High-energy Clawhammer Banjo
|By Mark Greenberg|
|"SWEET, LOUD, AND HEAVY"
That's how clawhammer-style banjo player Tommy Thompson of the Red Clay Ramblers describes both himself and the kind of instrument he looks for. A fellow of formidable though unthreatening presence, Thompson plays the 5-string with percussive drive and vitality well suited to the five-man old-time band's aggressive and exciting approach to its varied repertoire. Yet at the same time, Thompson's playing remains bright and tuneful, contributing to the music's melodic and rhythmic impact.
Though he hails from West Virginia, a state rich in both traditional and commercial country music, the 43-year-old Thompson comes to the banjo and old-time music via collegiate encounters with Dixieland bands and with the urban-based folk music revival of the late '50s. After graduating from Ohio's Kenyon College in 1958, Thompson joined the Coast Guard and moved to New Orleans. There he became a regular visitor to Preservation Hall. In that dingy store-front off Bourbon Street, musicians whose careers reached back to the earliest days of jazz could still play for tourists and aficionados. Thus inspired, Tommy bought a guitar and tenor banjo and took a few lessons.
Still, Thompson felt more drawn to the 5-string, which was receiving attention due to the efforts of Pete Seeger and other urban folk revivalists. "Five-strings were hard to find back then," Tommy recalls; but after some months he located a "nice little Stewart - that I stupidly later sold." The Stewart was replaced in 1963 by a Seeger-inspired Ode long-neck, even as Thompson's interests were beginning to turn back to the original old-time and traditional music behind the folk revival. "By the time I bought the long-necked banjo," Thompson says, "I'd gotten a lot more aware that folk music was not just something sung by 'folk singers' or found in books, but that it was a live tradition."
A visit to the Old Time Fiddlers' Convention, held since 1935 in Galax, Virginia, completed Thompson's musical conversion. "What really thrilled me was hearing [Galax clawhammer player] Kyle Creed," he says. "I heard him playing with what had to be the greatest old-time fiddle band there ever was: the Camp Creek Boys."
Having tasted the real thing at Galax, Tommy decided to move closer to the music - to Chapel Hill, where he could pursue graduate studies in philosophy at the University of North Carolina, while also becoming involved in what was developing into a lively bluegrass and old-time music scene. In Chapel Hill, he met fiddler and folklorist Alan Jabbour, with whom he eventually formed the Hollow Rock String Band. The group specialized in fiddle tunes, and it recorded albums for the Kanawah and Rounder labels. The band gave Thompson his first opportunity to develop his style by playing steadily with a knowledgeable musician. "I wasn't learning to play from tablature, but from a fiddle player - right at his knee," Tommy points out. "Alan would play it and wouldn't slow down - and I had to keep up. And I could hear Kyle Creed in the back of my head. And it worked."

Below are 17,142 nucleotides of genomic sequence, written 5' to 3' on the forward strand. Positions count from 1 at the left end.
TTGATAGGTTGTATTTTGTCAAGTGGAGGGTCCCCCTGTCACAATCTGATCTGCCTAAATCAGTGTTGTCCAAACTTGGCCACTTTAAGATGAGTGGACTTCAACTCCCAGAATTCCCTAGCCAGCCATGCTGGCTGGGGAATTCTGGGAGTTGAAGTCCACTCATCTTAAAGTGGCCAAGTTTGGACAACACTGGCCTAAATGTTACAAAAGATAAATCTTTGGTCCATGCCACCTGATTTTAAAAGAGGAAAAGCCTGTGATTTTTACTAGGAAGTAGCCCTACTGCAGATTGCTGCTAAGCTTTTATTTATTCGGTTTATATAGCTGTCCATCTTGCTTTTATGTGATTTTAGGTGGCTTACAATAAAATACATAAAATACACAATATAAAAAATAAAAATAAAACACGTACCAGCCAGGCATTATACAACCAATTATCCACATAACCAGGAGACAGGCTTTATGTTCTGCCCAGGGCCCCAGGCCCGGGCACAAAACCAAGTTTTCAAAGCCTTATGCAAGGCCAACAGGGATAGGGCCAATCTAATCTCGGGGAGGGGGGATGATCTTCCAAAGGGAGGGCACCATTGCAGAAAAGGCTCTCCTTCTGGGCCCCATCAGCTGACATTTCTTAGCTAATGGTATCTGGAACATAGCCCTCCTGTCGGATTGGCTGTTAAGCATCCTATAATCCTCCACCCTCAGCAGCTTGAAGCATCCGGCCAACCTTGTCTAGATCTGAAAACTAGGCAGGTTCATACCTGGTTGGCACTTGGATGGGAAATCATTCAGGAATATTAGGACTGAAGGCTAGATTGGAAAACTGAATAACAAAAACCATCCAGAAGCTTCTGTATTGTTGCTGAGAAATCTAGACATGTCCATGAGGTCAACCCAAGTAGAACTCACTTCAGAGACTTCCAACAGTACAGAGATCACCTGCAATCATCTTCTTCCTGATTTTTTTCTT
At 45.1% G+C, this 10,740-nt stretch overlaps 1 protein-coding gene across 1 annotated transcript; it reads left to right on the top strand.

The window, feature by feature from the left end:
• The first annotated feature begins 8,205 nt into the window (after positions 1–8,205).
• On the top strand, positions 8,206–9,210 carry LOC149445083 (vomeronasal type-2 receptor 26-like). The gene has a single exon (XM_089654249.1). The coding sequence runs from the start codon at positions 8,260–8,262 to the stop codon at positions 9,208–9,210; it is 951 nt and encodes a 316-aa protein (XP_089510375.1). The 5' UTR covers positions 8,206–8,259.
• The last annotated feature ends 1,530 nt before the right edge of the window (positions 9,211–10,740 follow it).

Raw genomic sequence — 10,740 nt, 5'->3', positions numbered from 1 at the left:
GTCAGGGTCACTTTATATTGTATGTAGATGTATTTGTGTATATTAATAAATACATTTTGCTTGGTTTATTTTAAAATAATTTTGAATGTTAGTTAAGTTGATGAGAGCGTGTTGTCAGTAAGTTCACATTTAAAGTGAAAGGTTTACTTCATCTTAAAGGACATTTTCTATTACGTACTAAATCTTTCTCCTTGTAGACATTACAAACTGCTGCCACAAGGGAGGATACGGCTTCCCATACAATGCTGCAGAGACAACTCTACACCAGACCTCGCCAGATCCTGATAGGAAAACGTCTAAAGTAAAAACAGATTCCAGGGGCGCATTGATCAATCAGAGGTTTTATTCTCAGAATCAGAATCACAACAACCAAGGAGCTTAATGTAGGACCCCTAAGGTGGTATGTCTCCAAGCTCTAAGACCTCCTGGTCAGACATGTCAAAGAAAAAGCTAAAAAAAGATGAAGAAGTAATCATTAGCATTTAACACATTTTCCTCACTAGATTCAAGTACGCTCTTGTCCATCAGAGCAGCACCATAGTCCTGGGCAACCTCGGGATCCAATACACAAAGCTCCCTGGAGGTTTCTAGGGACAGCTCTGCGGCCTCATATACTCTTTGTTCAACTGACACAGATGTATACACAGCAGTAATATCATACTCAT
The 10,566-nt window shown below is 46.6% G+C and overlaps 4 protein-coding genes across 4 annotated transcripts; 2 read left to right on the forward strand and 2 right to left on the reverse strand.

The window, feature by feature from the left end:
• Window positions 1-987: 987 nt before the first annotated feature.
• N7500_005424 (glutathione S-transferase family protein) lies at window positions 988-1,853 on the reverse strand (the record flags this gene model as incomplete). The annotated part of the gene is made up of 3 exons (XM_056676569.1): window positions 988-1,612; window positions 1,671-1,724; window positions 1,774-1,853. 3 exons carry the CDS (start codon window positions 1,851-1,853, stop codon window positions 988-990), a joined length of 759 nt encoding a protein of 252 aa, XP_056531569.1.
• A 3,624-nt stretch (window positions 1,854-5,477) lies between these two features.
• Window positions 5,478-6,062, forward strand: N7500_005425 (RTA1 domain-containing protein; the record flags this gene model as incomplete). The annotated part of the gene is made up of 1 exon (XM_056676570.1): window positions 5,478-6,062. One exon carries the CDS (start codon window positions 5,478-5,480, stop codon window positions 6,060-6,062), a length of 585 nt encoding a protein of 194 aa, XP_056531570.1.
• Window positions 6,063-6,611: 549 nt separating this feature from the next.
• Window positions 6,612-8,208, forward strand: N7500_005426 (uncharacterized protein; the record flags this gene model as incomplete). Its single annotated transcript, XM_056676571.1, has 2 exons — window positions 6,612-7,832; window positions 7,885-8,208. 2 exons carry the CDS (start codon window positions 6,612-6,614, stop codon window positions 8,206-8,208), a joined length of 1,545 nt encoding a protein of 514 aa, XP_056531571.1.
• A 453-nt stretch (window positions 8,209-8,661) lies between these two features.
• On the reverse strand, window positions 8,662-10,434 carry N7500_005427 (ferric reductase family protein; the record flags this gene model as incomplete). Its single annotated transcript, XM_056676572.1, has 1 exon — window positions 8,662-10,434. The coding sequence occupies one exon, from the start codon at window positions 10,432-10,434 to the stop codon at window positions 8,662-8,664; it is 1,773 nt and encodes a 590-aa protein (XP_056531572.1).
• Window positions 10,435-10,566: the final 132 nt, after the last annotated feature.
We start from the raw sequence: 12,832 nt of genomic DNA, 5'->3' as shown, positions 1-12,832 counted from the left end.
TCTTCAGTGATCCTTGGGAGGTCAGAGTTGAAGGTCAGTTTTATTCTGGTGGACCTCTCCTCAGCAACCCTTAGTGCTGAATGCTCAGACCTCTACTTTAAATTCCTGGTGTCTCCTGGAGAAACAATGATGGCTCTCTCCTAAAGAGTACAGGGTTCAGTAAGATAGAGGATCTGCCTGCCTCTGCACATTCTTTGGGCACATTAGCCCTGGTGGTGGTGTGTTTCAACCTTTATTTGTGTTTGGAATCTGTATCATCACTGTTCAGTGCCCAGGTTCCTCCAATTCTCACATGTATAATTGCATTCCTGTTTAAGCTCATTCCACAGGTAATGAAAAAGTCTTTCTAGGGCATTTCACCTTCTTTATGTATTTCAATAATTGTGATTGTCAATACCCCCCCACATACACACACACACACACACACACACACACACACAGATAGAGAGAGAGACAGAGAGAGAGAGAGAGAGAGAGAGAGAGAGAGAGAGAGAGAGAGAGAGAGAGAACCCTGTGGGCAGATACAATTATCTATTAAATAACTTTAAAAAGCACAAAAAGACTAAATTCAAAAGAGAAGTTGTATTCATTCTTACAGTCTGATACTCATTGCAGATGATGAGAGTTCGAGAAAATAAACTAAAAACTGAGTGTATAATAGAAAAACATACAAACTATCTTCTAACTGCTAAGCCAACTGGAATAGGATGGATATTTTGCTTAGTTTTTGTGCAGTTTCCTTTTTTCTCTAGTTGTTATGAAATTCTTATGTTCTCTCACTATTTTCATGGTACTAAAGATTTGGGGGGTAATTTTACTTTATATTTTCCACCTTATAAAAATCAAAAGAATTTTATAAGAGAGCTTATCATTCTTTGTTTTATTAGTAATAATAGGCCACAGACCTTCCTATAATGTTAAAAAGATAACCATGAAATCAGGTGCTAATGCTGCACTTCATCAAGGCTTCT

In 1972 Thompson formed the Red Clay Ramblers along with two other "survivors from the '60s old-time music scene," guitarist/mandolinist Jim Watson and fiddler Bill Hicks. Formerly in the New Deal String Band, Watson had been playing bluegrass with Thompson and had appeared on the second Hollow Rock album. Hicks had been a member of the Fuzzy Mountain String Band, playing on both of that group's Rounder albums: The Fuzzy Mountain String Band and Summer Oaks And Porch. With the later additions of piano player Mike Craver and trumpeter/bassist Jack Herrick, the Ramblers moved considerably beyond their fiddle-band origins. Still, Thompson's rhythmic clawhammer work remained a central part of the group's sound.
Thompson's Ode, and a subsequent Gibson RB-250 Mastertone that he played during an unrequited flirtation with Scruggs-style picking ("I was powerful, but raggedy as hell!"), have long since been superseded by a collection of about ten banjos more suitable to clawhammer playing. Tommy finds that the old Fairbanks and Vega instruments generally possess the capacity to be played loud while still retaining the sweetness that he seeks. "It's different than what a Bacon or Gibson sounded like," he notes, "though they had good sound, too - brass instead of silver."
Tommy's current favorite is a Fairbanks #5 Special Electric, on which he keeps a skin head and which he keeps at home. On the road, he plays a Vega-Fairbanks Tubaphone #3 dating from around 1912. He uses a plastic head on that banjo because the plastic is less susceptible to variations in climate and weather. He uses light-gauge GHS strings on his banjos, substituting a .010" for the set's .009" fifth string.
Thompson also travels with a 1946 Martin D-28 herringbone guitar. It is an instrument that he bought to play, though he also sees it as an heirloom - "something to pass on to my kids," he says sweetly, "who will probably sell it instantly."
What was it about Kyle Creed's playing that particularly attracted you?
What inspired me was the way he, just cranked that rhythm along and the way that he filled in all four notes - chucka-chucka and so on. If he left one out, it was for emphasis; it wasn't the other way around. He seemed to always be a little bit on top of the beat. He added a kind of propulsiveness to the band, and that's what I wanted to do. But I never really learned to play like him.
Well, I first learned to play from Pete Seeger's book and record, How To Play The Five-String Banjo, and the reason that I could never get to play like Kyle Creed was that I already had that "bump-ditty" rhythm in my playing. When I realized I wanted to get all four notes in, I tried to break myself of the habit of the strum on "dit," but you can still hear it in there. I'm downstroking on notes one and three, but on three I'll hit two strings, instead of the one string that Kyle Creed would hit. After a while I learned to hit only a single string, but then I kind of let the two-string stuff creep back in because I think it gives the music a bit of a galloping quality.
If you could define your style, what old-time artist would you say it most resembles?
Actually, I probably sound closer to the women banjo players like Molly O'Day, Lilly Mae Ledford [of the Coon Creek Girls], and Cousin Emmy - kind of loud and raucous, with a driving rhythm.
What about Virginia banjoist and multi-instrumentalist Hobart Smith - did he influence you?